Monday 29 December 2014

With a few changes, electric cars could go the distance

Published 09/03/2014 | 02:30

Nissan Leaf

CAN electric cars cut it in Ireland or are they a flop? Despite regulatory backing, financial incentives and the whirlwind success of Tesla in the US, European adoption of electric cars is oddly muted.

Can it change? After a week with one of the models available in Ireland (Nissan's €21,000 Leaf hatchback), I'm left with the following conclusions.

* Electric cars drive better than petrol cars

Going from an electric car back to a similarly sized petrol or diesel car, you quickly realise how advanced the electric models are. Almost everything about them is a better experience.

From traffic lights, the mid-range Leaf I drove left BMWs and Audis for dead every time. In fact, I clocked the car at about seven seconds from zero to 100kph, which is sports car territory.

They're likely to be more reliable, too: with no traditional engine requiring umpteen bits and pieces checked and changed, there's a lot less to go wrong. All in all, having finished with the Leaf, almost any other similarly sized, similarly priced car is a comedown in terms of performance and specification.

* But the distance range of existing models is nowhere near good enough

Nissan's Leaf has a theoretical maximum range of 200km and a real maximum of around 120km (I found). That's about enough to get a Dubliner as far as Longford (but not back again) on a single charge.

This means that you either never leave your locality or that you're part of a two-car household, with the electric vehicle as the runaround and the other as the long-range model.

A third option – a trip punctuated by stops at one of around 150 publicly available ESB charging points – is also possible. However, there are only a small handful of 'fast-charge' outlets, with the rest being impractically slow. So if I am to drive from Dublin to Cork (say), I'd need to stop twice at designated fast-charge points for at least 30 minutes each time. And travelling to somewhere like Mayo would be much more difficult and much slower.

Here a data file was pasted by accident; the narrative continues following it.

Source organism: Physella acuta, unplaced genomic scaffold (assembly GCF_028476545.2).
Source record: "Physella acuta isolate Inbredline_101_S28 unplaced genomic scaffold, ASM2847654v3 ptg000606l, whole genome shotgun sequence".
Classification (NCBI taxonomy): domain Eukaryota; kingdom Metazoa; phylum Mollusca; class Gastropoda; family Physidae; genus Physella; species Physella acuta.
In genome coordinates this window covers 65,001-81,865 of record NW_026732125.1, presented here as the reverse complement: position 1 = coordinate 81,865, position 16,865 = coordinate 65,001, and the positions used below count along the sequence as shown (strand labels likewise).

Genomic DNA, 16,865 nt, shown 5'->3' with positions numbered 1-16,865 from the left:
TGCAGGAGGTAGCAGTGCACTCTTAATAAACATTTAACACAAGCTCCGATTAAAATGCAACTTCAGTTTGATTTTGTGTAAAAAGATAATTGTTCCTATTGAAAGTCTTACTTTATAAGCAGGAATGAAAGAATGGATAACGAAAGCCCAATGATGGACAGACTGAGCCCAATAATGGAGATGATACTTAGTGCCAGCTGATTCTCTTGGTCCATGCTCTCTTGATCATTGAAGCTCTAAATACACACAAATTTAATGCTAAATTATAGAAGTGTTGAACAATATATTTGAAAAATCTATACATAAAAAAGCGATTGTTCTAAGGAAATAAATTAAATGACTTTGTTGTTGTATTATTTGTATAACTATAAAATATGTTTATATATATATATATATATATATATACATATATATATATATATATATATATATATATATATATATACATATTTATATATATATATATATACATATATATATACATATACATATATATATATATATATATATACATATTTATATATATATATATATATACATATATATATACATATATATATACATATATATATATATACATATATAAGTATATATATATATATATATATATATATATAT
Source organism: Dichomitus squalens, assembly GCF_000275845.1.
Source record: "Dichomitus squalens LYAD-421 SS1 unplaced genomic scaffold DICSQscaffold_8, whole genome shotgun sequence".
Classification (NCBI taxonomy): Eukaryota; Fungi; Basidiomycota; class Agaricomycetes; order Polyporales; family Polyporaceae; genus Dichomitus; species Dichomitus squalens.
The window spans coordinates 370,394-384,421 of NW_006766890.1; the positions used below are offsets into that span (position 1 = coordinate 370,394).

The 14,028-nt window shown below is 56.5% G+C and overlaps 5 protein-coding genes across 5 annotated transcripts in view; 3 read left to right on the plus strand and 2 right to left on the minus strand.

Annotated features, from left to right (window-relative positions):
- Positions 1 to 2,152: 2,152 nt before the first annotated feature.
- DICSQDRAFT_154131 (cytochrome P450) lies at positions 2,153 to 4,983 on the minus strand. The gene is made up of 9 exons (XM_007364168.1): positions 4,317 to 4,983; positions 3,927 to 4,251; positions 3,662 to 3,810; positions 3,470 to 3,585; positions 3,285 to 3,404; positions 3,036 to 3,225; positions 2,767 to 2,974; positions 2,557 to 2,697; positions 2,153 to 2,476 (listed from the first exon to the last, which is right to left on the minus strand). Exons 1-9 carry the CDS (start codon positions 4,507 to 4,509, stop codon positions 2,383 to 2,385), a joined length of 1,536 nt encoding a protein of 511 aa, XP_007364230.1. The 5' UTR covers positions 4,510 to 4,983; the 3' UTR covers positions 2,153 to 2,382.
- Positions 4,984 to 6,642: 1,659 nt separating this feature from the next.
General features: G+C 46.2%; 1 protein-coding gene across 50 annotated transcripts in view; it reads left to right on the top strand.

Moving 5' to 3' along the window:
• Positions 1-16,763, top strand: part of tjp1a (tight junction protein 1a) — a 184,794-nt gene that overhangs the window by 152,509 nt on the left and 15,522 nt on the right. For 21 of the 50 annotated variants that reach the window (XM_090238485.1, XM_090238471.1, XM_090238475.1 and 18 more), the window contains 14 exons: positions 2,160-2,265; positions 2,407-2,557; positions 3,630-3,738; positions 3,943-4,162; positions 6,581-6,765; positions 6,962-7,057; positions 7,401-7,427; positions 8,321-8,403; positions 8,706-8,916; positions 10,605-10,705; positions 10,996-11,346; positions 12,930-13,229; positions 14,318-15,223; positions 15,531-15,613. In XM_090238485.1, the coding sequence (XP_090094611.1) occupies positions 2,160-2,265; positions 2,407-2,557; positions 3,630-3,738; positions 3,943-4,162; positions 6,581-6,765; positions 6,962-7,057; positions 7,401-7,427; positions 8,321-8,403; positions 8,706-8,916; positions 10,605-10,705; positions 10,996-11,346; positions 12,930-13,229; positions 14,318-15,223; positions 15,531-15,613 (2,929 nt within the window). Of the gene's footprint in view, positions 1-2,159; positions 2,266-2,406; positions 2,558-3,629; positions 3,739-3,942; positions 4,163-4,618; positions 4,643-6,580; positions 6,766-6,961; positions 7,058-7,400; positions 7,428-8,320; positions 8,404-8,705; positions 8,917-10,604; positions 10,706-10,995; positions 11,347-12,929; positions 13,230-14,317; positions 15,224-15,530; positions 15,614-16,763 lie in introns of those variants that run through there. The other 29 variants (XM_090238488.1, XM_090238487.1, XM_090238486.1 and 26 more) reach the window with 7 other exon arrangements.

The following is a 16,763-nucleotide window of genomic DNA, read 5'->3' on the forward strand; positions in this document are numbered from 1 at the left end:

All of which begs the question: why don't electric cars have longer ranges? In the US, Tesla's Model S has a range of around 500km (because they include bigger batteries). That's enough to get to anywhere in Ireland.

* Few feel confident enough to buy an electric car right now

How many people do you know who own an electric car? It is almost certainly zero. Despite three years' marketing, there are no more than 700 electric vehicles currently driving around Irish roads.

Nissan, whose Leaf model is probably the anchor electric car in this market, sold no more than around 50 of the vehicles last year. (A price reduction and new model has resulted in the same number being sold in the first two months of 2014, however.)

* But electric cars will flourish nonetheless

In the long term (five years and afterwards), my bet is that electric cars will definitely be part of everyday Irish motoring. Why? Two reasons.

First, the EU's continuing crackdown on carbon dioxide emissions mean that manufacturers will probably need to sell zero-emission vehicles to balance out all of the two-litre cars they will continue to market. "We've looked at the figures and we've looked at the way the wind is blowing," said Dermot McArdle, manager for ESB's eCar programme. "And this is definitely happening."

Secondly, with the exception of range, electric cars are simply better. They're faster, more reliable and cheaper to run.

In the US, the high-end Tesla Model S has higher customer-satisfaction rates than any of its petrol-based rivals. So it is fair to say that moving from petrol to electric is like going from BlackBerry to iPhone.

Would I buy one right now? In a two-car family scenario – with the second car being a petrol or diesel model for driving outside the city – absolutely.

Would I rely on an electric car alone? Not until they double the distance range.

Sunday Indo Business

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